My “High Fidelity” momentDoug French
Hey, New York. You look good. You’re finally getting the Spring you were denied in April. And you always smell a little better after a hurricane.
Listen, I’ve been meaning to talk to you. I know the last few months have been pretty weird. And a little testy. I said some things, and you did some things. But after all we’ve been through, I don’t want it to end like this.
Where did the 20 years go? I spent a lot of it loving you, and hating you, and hating loving you, and missing you when I was gone. You’re smart, you’re funny, you’re hot. (I love how your face shines in the morning.) You’re cultured. You’re the best cook. You have one of the best all-time laughs in the history of all-time laughs.
You astonished me. You challenged me. You gave me the best years of my life.
There are too many good times to remember, right? And I don’t just mean 9/11 (I’ll always remember all the goodwill from that shared trauma, despite reports that it’s souring with age). I’m talking about specific moments I’ll take with me forever. Like the huge, impromptu snowball fight during the Blizzard of ’96. Or the joyous sing-along outside the Garden when the Rangers took the Cup in ’94. You don’t pillage yourself after a big win, or a big loss. You know how to deal with Triumph and Disaster, and treat those two impostors just the same.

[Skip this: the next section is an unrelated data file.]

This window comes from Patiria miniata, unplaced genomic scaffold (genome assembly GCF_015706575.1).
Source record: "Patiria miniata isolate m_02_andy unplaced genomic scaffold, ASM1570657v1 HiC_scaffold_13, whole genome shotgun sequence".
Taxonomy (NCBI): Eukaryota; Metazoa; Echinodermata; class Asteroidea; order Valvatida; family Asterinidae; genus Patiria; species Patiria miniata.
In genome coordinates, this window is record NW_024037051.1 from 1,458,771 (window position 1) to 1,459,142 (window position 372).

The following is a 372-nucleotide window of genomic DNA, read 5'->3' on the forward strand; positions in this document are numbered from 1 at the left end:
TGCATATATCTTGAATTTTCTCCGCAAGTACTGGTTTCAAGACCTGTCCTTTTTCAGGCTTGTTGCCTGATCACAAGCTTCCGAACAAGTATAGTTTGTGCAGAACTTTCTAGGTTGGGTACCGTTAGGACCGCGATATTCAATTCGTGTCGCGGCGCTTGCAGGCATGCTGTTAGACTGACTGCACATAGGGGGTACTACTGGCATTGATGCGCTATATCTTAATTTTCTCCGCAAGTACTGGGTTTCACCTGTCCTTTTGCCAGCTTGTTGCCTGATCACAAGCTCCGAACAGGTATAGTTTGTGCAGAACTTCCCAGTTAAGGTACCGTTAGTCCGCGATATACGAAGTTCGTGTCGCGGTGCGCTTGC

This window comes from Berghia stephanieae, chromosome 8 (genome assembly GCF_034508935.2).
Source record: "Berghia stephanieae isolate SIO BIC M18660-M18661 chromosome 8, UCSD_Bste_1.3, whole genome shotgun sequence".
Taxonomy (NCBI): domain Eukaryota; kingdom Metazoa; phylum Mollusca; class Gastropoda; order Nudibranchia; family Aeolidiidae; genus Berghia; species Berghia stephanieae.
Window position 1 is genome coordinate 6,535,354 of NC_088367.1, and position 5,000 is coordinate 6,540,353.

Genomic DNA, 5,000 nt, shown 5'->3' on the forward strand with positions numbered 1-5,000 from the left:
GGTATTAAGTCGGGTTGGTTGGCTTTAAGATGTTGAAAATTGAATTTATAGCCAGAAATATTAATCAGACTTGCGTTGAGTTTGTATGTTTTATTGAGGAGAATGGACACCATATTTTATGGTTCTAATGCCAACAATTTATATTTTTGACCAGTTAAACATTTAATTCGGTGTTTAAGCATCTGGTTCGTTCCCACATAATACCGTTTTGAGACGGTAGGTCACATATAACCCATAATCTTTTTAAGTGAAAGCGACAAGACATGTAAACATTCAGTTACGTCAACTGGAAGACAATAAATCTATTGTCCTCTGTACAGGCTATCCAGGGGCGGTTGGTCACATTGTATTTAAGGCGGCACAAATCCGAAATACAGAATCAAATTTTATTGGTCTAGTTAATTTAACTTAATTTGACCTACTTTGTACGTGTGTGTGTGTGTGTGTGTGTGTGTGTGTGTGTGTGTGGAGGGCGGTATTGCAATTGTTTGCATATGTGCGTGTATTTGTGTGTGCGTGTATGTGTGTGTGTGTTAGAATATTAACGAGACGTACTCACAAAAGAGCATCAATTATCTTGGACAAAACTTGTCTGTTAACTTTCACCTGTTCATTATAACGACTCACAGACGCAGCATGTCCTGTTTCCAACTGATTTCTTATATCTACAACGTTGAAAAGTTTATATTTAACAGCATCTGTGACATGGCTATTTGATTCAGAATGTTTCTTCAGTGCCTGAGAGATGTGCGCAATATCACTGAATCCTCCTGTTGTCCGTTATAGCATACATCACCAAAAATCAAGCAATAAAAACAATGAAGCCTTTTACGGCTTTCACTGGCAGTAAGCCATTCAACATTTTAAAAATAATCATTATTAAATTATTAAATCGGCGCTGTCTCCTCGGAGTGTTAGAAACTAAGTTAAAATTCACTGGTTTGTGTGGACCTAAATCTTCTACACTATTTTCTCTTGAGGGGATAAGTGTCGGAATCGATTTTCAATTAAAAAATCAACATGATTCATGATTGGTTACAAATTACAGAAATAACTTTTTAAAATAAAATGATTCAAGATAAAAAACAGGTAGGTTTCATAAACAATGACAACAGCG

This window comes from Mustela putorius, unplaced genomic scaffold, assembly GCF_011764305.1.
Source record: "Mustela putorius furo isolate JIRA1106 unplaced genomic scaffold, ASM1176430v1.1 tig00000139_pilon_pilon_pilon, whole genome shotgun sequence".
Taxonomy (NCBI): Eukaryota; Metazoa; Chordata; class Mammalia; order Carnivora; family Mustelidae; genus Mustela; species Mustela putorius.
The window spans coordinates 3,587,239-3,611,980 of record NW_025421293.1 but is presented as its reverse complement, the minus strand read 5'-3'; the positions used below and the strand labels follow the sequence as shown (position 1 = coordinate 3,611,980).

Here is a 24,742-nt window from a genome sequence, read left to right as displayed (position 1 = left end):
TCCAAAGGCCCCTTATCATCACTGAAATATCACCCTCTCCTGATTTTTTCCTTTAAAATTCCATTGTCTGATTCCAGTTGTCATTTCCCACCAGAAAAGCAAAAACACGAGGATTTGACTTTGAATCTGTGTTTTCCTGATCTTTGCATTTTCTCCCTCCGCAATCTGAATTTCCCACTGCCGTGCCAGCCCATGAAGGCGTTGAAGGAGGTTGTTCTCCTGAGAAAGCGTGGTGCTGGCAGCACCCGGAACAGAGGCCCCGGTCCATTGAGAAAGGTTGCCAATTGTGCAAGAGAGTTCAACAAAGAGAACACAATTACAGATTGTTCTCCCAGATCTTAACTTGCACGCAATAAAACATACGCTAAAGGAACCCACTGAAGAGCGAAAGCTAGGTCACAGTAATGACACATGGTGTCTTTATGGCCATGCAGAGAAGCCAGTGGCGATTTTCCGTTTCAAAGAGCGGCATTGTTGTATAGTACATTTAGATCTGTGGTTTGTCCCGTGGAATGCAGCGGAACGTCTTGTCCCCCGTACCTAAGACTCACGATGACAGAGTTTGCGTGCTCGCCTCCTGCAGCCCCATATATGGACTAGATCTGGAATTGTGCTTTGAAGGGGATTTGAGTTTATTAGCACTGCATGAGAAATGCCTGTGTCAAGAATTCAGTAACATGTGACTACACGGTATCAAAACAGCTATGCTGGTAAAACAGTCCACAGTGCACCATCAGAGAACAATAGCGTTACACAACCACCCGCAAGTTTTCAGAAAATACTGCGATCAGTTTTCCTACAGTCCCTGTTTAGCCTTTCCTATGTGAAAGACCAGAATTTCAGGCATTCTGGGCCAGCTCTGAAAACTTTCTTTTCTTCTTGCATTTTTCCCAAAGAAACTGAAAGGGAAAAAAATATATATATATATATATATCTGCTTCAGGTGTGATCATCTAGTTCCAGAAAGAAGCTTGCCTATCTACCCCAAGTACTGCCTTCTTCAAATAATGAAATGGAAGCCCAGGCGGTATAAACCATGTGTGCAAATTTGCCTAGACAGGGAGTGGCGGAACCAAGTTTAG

You’re also great with young kids. They’re everywhere here, playing in your parks and crowding your museums. You’re more neighborhoody than people think. And everything we needed for them–our pediatrician, the grocery store, the 24-hour pharmacy, the ER where we took my one-month-old son when he spiked a 105 fever and I spent the night with my heart in my mouth–was within a few blocks.
I don’t know where it went wrong. The kids got older, and we disagreed about what was best for them. And the challenges that used to endear me started to eat away at my defenses. We had a great run, but we grew apart. My needs changed. And right now, I need more than you’ve got to give.
I’m just hoping we can do this amicably, and stay friends. When you owe so much of yourself to a relationship that’s ending, you want it to end with as few hard feelings as possible.
And who’s to say what the future holds? You know how break-ups go. Maybe one day, when I’ve worked through some stuff, and you’ve worked through some stuff, there might be room in our lives for each other once again.